Dallas ISD needs funding for possible solution to failing schools

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Dallas ISD’s turnaround plans for nine of its repeated failing schools revealed just how much several schools are dealing with high turnover and inexperienced teachers.

The plans revealed one school reported having a 100 percent turnover in fourth and fifth grade for three years in a row. But DISD seems to have found a solution. The only problem is finding the money to put it in place everywhere.

Ashley Winans, a teacher for seven years, volunteered last year to leave high-performing Silberstein Elementary for Blanton Elementary, a school that failed state performance requirements five years in a row.

“I wasn't expecting the extent of the behavior problems I had,” she admitted. “It was a struggle."

For many DISD teachers, the struggle is too much. One failing campus saw a 50 percent turnover year to year while another school saw the majority of its teachers have less than one year of experience.

George Rangel with Alliance AFT says there's no real incentive at most failing schools for experienced teachers to transfer in, and strict performance evaluations are driving many of them away.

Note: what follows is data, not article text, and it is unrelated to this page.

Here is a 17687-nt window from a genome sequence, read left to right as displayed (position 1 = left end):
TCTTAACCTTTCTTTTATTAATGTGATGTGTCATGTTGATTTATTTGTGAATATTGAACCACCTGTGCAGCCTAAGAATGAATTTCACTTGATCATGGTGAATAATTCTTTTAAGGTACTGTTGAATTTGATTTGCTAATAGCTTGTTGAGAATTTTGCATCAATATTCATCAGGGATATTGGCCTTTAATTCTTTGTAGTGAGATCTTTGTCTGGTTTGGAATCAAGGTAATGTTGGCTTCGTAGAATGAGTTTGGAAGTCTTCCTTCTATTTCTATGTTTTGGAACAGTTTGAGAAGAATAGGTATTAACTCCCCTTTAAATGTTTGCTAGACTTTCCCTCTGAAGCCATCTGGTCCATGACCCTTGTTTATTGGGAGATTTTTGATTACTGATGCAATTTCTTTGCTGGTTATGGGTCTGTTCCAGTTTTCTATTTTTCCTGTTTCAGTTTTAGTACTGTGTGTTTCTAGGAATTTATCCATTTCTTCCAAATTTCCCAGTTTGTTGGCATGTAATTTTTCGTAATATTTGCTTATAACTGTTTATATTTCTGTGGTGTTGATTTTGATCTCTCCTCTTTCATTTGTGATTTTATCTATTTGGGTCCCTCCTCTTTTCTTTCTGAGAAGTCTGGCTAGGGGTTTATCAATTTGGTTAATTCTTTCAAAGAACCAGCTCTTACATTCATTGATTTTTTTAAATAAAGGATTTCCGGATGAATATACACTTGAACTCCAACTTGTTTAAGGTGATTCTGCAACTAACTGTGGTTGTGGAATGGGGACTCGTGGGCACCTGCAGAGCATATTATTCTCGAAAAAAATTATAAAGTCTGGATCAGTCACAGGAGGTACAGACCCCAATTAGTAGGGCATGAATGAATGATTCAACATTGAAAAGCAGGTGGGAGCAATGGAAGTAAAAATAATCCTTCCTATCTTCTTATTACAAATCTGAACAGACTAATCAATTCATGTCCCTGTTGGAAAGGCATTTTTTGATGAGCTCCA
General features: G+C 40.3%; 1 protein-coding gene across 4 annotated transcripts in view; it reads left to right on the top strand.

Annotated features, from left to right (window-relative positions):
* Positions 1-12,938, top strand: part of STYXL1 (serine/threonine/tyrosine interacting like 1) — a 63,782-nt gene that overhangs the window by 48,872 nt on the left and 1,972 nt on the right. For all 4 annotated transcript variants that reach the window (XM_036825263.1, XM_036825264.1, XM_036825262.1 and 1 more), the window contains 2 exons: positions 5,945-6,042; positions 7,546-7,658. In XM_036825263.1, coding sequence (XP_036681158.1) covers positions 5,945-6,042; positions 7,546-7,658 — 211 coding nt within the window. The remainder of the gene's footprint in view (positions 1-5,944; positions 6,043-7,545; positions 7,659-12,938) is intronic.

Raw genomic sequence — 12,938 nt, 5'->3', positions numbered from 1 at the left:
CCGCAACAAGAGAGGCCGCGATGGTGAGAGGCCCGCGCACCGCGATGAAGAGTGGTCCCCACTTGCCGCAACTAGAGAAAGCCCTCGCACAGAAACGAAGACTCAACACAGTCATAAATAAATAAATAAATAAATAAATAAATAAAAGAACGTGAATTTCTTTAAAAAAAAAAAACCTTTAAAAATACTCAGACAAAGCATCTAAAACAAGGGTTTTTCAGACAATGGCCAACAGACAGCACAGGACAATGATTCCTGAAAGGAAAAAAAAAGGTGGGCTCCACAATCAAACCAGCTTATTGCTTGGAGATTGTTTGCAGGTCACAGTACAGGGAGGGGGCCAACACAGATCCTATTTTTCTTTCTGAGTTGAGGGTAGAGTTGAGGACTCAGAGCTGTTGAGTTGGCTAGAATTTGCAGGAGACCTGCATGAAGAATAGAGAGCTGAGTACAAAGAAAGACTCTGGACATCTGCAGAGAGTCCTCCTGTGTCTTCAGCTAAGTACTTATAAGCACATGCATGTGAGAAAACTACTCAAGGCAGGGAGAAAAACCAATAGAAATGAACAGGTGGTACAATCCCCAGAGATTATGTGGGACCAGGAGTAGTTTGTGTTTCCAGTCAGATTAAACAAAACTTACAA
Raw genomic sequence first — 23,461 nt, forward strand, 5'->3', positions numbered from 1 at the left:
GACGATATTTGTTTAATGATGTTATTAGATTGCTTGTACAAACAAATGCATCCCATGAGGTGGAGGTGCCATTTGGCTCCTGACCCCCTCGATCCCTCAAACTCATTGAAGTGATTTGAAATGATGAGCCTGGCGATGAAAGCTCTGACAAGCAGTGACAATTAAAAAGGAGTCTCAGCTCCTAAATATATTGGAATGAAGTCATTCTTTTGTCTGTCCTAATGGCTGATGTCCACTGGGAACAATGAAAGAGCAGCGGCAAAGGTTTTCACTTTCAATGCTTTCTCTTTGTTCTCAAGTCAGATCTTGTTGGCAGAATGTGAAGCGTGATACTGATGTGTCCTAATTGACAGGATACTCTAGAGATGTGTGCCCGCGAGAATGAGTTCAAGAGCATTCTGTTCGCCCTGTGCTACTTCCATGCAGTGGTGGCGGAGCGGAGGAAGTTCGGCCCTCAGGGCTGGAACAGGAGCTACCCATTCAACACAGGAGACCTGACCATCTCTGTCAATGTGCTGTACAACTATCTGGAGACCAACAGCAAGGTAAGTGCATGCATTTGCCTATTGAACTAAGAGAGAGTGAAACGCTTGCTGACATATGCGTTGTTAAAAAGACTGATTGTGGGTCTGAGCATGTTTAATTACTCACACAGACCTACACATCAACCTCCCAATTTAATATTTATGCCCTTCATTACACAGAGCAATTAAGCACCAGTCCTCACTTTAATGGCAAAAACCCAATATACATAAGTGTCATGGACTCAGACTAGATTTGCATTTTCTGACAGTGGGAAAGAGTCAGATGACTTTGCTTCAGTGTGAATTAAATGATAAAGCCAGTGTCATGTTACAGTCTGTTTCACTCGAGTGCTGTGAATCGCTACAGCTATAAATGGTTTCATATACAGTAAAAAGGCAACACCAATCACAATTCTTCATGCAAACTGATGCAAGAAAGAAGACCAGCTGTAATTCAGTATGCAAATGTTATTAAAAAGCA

“Some regret going to Improvement Required because they know it is a career ender,” Rangel said. “If you ask some of the experienced teachers why they left, they see no future."

But at six DISD schools, there is something amazing happening. The plan is dubbed "ACE," for Accelerating Campus Excellence.

Chief of School Leadership Stephanie Elizalde says the program works by giving financial incentives for its best teachers to go to its most challenging schools as a team.

“The campuses we selected to go into ACE are the ones I would consider on life support,” she explained. “There are what I would consider significant stipends."

And as added security, the controversial teacher evaluations are on hold for three years. School hours are extended and snacks provided.

But even though the program is working, the district doesn't have the money to implement it everywhere.

“That's not an excuse for me to say well, we can't do it everywhere,” Elizalde said. “So we'll live with what we have."

Elizalde says 6 of the 7 ACE schools, including Blanton Elementary, came off the state's failing list in just one year.

“From the beginning of last year to the beginning of this year, it's phenomenal,” Winans said.

One trustee says the cost of an ACE campus is $1 million a year.  The superintendent's proposed tax referendum could have provided the money to expand the program, but trustees voted down and sent the referendum to voters.